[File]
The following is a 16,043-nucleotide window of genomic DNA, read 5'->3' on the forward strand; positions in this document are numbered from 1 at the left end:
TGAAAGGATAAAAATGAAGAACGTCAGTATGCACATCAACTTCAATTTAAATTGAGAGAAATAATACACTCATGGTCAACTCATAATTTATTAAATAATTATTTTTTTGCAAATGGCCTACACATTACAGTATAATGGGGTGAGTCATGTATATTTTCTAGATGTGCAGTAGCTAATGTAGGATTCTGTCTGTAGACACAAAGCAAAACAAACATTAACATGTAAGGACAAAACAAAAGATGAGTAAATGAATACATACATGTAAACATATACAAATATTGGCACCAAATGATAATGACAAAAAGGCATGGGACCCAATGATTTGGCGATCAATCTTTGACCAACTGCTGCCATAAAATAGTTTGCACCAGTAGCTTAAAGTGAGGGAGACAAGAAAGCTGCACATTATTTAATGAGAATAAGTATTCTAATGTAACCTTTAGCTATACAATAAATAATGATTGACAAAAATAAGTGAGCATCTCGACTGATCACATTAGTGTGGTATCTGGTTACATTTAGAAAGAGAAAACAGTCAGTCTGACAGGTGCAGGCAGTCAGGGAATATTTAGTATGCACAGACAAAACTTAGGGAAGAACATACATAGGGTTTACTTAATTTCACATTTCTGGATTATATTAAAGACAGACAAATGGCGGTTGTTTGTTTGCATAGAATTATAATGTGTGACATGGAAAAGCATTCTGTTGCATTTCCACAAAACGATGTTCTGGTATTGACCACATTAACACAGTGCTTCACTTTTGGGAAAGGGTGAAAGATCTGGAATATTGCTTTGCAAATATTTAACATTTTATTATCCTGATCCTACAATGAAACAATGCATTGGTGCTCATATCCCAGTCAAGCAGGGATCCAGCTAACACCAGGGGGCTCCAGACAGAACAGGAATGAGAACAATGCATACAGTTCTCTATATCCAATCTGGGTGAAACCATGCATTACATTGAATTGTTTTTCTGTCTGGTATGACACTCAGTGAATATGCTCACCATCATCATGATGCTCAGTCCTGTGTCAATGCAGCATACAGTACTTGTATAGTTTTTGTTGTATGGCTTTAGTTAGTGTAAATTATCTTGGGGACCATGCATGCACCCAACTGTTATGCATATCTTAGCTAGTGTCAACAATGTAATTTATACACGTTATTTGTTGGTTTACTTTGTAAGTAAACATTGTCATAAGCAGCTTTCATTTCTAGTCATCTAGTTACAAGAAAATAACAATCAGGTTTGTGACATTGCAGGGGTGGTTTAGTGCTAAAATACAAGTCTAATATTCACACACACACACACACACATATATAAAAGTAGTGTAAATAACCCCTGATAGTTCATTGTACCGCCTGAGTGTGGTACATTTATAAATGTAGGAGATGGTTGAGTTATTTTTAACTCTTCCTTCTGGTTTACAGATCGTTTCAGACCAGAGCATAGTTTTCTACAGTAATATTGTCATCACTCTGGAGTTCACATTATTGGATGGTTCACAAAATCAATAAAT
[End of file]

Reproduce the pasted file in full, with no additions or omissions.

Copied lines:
The following is a 16,043-nucleotide window of genomic DNA, read 5'->3' on the forward strand; positions in this document are numbered from 1 at the left end:
TGAAAGGATAAAAATGAAGAACGTCAGTATGCACATCAACTTCAATTTAAATTGAGAGAAATAATACACTCATGGTCAACTCATAATTTATTAAATAATTATTTTTTTGCAAATGGCCTACACATTACAGTATAATGGGGTGAGTCATGTATATTTTCTAGATGTGCAGTAGCTAATGTAGGATTCTGTCTGTAGACACAAAGCAAAACAAACATTAACATGTAAGGACAAAACAAAAGATGAGTAAATGAATACATACATGTAAACATATACAAATATTGGCACCAAATGATAATGACAAAAAGGCATGGGACCCAATGATTTGGCGATCAATCTTTGACCAACTGCTGCCATAAAATAGTTTGCACCAGTAGCTTAAAGTGAGGGAGACAAGAAAGCTGCACATTATTTAATGAGAATAAGTATTCTAATGTAACCTTTAGCTATACAATAAATAATGATTGACAAAAATAAGTGAGCATCTCGACTGATCACATTAGTGTGGTATCTGGTTACATTTAGAAAGAGAAAACAGTCAGTCTGACAGGTGCAGGCAGTCAGGGAATATTTAGTATGCACAGACAAAACTTAGGGAAGAACATACATAGGGTTTACTTAATTTCACATTTCTGGATTATATTAAAGACAGACAAATGGCGGTTGTTTGTTTGCATAGAATTATAATGTGTGACATGGAAAAGCATTCTGTTGCATTTCCACAAAACGATGTTCTGGTATTGACCACATTAACACAGTGCTTCACTTTTGGGAAAGGGTGAAAGATCTGGAATATTGCTTTGCAAATATTTAACATTTTATTATCCTGATCCTACAATGAAACAATGCATTGGTGCTCATATCCCAGTCAAGCAGGGATCCAGCTAACACCAGGGGGCTCCAGACAGAACAGGAATGAGAACAATGCATACAGTTCTCTATATCCAATCTGGGTGAAACCATGCATTACATTGAATTGTTTTTCTGTCTGGTATGACACTCAGTGAATATGCTCACCATCATCATGATGCTCAGTCCTGTGTCAATGCAGCATACAGTACTTGTATAGTTTTTGTTGTATGGCTTTAGTTAGTGTAAATTATCTTGGGGACCATGCATGCACCCAACTGTTATGCATATCTTAGCTAGTGTCAACAATGTAATTTATACACGTTATTTGTTGGTTTACTTTGTAAGTAAACATTGTCATAAGCAGCTTTCATTTCTAGTCATCTAGTTACAAGAAAATAACAATCAGGTTTGTGACATTGCAGGGGTGGTTTAGTGCTAAAATACAAGTCTAATATTCACACACACACACACACACATATATAAAAGTAGTGTAAATAACCCCTGATAGTTCATTGTACCGCCTGAGTGTGGTACATTTATAAATGTAGGAGATGGTTGAGTTATTTTTAACTCTTCCTTCTGGTTTACAGATCGTTTCAGACCAGAGCATAGTTTTCTACAGTAATATTGTCATCACTCTGGAGTTCACATTATTGGATGGTTCACAAAATCAATAAAT